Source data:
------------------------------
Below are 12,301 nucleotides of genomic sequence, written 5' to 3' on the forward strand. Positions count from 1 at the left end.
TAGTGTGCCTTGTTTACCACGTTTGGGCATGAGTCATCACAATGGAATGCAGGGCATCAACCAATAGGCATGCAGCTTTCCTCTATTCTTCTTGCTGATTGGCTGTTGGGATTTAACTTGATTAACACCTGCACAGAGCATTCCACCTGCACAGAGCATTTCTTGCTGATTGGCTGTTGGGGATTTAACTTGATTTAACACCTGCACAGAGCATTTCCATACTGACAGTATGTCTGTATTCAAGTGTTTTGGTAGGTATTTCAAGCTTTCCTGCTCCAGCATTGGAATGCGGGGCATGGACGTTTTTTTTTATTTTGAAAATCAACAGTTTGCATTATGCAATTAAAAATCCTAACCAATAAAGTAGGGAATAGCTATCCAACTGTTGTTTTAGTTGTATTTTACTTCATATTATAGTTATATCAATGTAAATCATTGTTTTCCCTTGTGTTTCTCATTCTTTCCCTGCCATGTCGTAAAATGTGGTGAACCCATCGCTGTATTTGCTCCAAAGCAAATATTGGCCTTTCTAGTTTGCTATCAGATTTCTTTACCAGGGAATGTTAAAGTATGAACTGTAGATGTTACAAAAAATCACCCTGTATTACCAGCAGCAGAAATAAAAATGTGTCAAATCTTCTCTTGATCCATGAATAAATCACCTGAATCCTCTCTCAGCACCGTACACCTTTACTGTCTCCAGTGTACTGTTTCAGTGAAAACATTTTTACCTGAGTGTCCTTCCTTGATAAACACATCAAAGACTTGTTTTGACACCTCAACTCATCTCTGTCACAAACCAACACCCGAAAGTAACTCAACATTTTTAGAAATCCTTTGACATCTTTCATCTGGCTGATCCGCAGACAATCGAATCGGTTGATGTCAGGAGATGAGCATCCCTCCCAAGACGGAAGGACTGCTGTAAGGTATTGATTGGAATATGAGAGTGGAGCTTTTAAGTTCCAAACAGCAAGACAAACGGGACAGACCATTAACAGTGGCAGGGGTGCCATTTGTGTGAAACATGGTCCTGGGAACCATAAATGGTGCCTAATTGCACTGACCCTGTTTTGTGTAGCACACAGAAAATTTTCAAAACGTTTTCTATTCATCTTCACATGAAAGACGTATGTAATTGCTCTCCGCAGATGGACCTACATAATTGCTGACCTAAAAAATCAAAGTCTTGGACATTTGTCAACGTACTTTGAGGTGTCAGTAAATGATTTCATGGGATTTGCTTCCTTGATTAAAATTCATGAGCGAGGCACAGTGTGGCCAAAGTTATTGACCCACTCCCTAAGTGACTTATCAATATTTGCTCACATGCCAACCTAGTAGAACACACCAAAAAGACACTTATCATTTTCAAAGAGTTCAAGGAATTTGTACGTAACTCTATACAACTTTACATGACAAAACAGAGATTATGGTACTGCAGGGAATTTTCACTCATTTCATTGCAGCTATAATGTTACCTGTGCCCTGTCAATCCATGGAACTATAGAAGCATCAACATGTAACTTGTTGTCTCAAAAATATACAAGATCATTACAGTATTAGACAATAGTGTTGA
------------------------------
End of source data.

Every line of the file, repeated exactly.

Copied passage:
Below are 12,301 nucleotides of genomic sequence, written 5' to 3' on the forward strand. Positions count from 1 at the left end.
TAGTGTGCCTTGTTTACCACGTTTGGGCATGAGTCATCACAATGGAATGCAGGGCATCAACCAATAGGCATGCAGCTTTCCTCTATTCTTCTTGCTGATTGGCTGTTGGGATTTAACTTGATTAACACCTGCACAGAGCATTCCACCTGCACAGAGCATTTCTTGCTGATTGGCTGTTGGGGATTTAACTTGATTTAACACCTGCACAGAGCATTTCCATACTGACAGTATGTCTGTATTCAAGTGTTTTGGTAGGTATTTCAAGCTTTCCTGCTCCAGCATTGGAATGCGGGGCATGGACGTTTTTTTTTATTTTGAAAATCAACAGTTTGCATTATGCAATTAAAAATCCTAACCAATAAAGTAGGGAATAGCTATCCAACTGTTGTTTTAGTTGTATTTTACTTCATATTATAGTTATATCAATGTAAATCATTGTTTTCCCTTGTGTTTCTCATTCTTTCCCTGCCATGTCGTAAAATGTGGTGAACCCATCGCTGTATTTGCTCCAAAGCAAATATTGGCCTTTCTAGTTTGCTATCAGATTTCTTTACCAGGGAATGTTAAAGTATGAACTGTAGATGTTACAAAAAATCACCCTGTATTACCAGCAGCAGAAATAAAAATGTGTCAAATCTTCTCTTGATCCATGAATAAATCACCTGAATCCTCTCTCAGCACCGTACACCTTTACTGTCTCCAGTGTACTGTTTCAGTGAAAACATTTTTACCTGAGTGTCCTTCCTTGATAAACACATCAAAGACTTGTTTTGACACCTCAACTCATCTCTGTCACAAACCAACACCCGAAAGTAACTCAACATTTTTAGAAATCCTTTGACATCTTTCATCTGGCTGATCCGCAGACAATCGAATCGGTTGATGTCAGGAGATGAGCATCCCTCCCAAGACGGAAGGACTGCTGTAAGGTATTGATTGGAATATGAGAGTGGAGCTTTTAAGTTCCAAACAGCAAGACAAACGGGACAGACCATTAACAGTGGCAGGGGTGCCATTTGTGTGAAACATGGTCCTGGGAACCATAAATGGTGCCTAATTGCACTGACCCTGTTTTGTGTAGCACACAGAAAATTTTCAAAACGTTTTCTATTCATCTTCACATGAAAGACGTATGTAATTGCTCTCCGCAGATGGACCTACATAATTGCTGACCTAAAAAATCAAAGTCTTGGACATTTGTCAACGTACTTTGAGGTGTCAGTAAATGATTTCATGGGATTTGCTTCCTTGATTAAAATTCATGAGCGAGGCACAGTGTGGCCAAAGTTATTGACCCACTCCCTAAGTGACTTATCAATATTTGCTCACATGCCAACCTAGTAGAACACACCAAAAAGACACTTATCATTTTCAAAGAGTTCAAGGAATTTGTACGTAACTCTATACAACTTTACATGACAAAACAGAGATTATGGTACTGCAGGGAATTTTCACTCATTTCATTGCAGCTATAATGTTACCTGTGCCCTGTCAATCCATGGAACTATAGAAGCATCAACATGTAACTTGTTGTCTCAAAAATATACAAGATCATTACAGTATTAGACAATAGTGTTGA